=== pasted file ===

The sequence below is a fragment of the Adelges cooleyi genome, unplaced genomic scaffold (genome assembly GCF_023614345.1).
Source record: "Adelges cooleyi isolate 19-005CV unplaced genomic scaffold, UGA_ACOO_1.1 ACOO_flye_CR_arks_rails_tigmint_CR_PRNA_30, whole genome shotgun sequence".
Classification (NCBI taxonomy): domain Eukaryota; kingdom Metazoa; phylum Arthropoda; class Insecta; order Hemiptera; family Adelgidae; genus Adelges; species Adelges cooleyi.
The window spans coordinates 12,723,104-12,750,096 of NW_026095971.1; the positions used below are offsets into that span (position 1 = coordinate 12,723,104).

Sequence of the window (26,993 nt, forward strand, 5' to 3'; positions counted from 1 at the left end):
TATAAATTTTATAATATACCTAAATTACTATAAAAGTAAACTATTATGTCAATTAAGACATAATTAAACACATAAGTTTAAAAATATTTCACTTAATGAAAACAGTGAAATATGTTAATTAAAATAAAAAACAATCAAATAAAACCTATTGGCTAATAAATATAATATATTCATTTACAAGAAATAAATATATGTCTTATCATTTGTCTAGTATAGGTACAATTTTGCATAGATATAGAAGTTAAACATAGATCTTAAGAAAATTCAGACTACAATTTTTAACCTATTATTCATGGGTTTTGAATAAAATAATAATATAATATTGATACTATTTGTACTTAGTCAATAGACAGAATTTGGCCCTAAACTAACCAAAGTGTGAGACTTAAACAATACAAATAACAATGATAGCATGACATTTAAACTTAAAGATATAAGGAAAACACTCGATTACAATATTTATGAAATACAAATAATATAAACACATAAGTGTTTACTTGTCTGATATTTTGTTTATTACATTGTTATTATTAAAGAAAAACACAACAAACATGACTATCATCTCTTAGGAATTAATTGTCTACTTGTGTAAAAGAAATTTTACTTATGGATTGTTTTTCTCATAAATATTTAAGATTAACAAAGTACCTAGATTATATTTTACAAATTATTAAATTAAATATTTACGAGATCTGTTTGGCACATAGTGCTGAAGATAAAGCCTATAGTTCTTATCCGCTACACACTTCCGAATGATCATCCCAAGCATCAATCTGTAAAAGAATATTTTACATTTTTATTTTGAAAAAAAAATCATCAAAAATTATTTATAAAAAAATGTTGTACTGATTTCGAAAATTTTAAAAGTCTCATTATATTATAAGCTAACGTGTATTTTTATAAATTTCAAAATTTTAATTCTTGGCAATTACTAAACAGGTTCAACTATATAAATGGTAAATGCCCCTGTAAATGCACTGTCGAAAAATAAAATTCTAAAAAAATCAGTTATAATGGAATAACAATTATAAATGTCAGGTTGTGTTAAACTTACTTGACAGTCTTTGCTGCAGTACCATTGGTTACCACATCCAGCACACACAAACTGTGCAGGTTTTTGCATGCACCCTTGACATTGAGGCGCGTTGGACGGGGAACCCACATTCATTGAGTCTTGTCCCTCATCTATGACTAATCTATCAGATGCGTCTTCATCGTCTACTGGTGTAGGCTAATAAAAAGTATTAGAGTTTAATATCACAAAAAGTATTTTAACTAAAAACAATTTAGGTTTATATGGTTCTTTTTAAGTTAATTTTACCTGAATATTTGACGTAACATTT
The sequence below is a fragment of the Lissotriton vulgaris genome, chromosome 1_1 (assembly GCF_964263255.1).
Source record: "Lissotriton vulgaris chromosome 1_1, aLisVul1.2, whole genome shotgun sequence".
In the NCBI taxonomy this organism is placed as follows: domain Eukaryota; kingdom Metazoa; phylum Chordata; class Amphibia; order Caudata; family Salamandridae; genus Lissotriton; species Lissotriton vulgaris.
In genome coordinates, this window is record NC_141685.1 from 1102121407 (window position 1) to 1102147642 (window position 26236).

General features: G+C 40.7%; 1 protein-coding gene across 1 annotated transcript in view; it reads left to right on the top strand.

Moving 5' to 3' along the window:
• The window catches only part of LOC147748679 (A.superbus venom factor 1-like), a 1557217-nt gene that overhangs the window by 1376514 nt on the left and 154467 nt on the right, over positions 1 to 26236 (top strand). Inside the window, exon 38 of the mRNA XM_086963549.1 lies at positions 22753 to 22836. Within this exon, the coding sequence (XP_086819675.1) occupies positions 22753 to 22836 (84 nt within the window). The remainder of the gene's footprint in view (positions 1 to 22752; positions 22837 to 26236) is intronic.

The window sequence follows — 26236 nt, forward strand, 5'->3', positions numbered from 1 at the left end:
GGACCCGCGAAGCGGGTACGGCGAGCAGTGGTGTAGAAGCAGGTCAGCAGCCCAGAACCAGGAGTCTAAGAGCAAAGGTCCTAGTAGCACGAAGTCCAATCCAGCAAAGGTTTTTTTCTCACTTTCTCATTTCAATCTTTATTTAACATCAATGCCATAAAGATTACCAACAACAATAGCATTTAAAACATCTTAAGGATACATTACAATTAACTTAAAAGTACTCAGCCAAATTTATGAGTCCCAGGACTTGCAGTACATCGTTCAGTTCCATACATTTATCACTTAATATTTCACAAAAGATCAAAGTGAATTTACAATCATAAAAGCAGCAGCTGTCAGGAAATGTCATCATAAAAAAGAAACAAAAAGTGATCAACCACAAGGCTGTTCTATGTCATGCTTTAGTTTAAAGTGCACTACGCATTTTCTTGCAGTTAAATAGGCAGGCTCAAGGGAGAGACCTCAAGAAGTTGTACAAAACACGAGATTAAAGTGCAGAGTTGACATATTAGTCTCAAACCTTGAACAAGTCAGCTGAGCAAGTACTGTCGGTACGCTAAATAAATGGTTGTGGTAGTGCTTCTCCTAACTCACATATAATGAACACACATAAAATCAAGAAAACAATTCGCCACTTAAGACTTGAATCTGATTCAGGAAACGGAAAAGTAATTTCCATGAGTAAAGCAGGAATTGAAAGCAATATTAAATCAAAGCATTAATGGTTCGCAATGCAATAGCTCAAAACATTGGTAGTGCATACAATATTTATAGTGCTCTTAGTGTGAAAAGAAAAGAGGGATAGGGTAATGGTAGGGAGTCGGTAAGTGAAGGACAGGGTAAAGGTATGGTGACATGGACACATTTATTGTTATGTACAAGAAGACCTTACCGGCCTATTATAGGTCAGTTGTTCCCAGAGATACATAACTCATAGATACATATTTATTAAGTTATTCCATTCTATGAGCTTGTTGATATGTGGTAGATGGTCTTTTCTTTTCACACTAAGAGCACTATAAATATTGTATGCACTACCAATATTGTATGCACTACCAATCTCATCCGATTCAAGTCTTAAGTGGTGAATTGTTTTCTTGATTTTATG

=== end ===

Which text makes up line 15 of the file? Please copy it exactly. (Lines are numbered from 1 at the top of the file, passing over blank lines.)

GGACCCGCGAAGCGGGTACGGCGAGCAGTGGTGTAGAAGCAGGTCAGCAGCCCAGAACCAGGAGTCTAAGAGCAAAGGTCCTAGTAGCACGAAGTCCAATCCAGCAAAGGTTTTTTTCTCACTTTCTCATTTCAATCTTTATTTAACATCAATGCCATAAAGATTACCAACAACAATAGCATTTAAAACATCTTAAGGATACATTACAATTAACTTAAAAGTACTCAGCCAAATTTATGAGTCCCAGGACTTGCAGTACATCGTTCAGTTCCATACATTTATCACTTAATATTTCACAAAAGATCAAAGTGAATTTACAATCATAAAAGCAGCAGCTGTCAGGAAATGTCATCATAAAAAAGAAACAAAAAGTGATCAACCACAAGGCTGTTCTATGTCATGCTTTAGTTTAAAGTGCACTACGCATTTTCTTGCAGTTAAATAGGCAGGCTCAAGGGAGAGACCTCAAGAAGTTGTACAAAACACGAGATTAAAGTGCAGAGTTGACATATTAGTCTCAAACCTTGAACAAGTCAGCTGAGCAAGTACTGTCGGTACGCTAAATAAATGGTTGTGGTAGTGCTTCTCCTAACTCACATATAATGAACACACATAAAATCAAGAAAACAATTCGCCACTTAAGACTTGAATCTGATTCAGGAAACGGAAAAGTAATTTCCATGAGTAAAGCAGGAATTGAAAGCAATATTAAATCAAAGCATTAATGGTTCGCAATGCAATAGCTCAAAACATTGGTAGTGCATACAATATTTATAGTGCTCTTAGTGTGAAAAGAAAAGAGGGATAGGGTAATGGTAGGGAGTCGGTAAGTGAAGGACAGGGTAAAGGTATGGTGACATGGACACATTTATTGTTATGTACAAGAAGACCTTACCGGCCTATTATAGGTCAGTTGTTCCCAGAGATACATAACTCATAGATACATATTTATTAAGTTATTCCATTCTATGAGCTTGTTGATATGTGGTAGATGGTCTTTTCTTTTCACACTAAGAGCACTATAAATATTGTATGCACTACCAATATTGTATGCACTACCAATCTCATCCGATTCAAGTCTTAAGTGGTGAATTGTTTTCTTGATTTTATG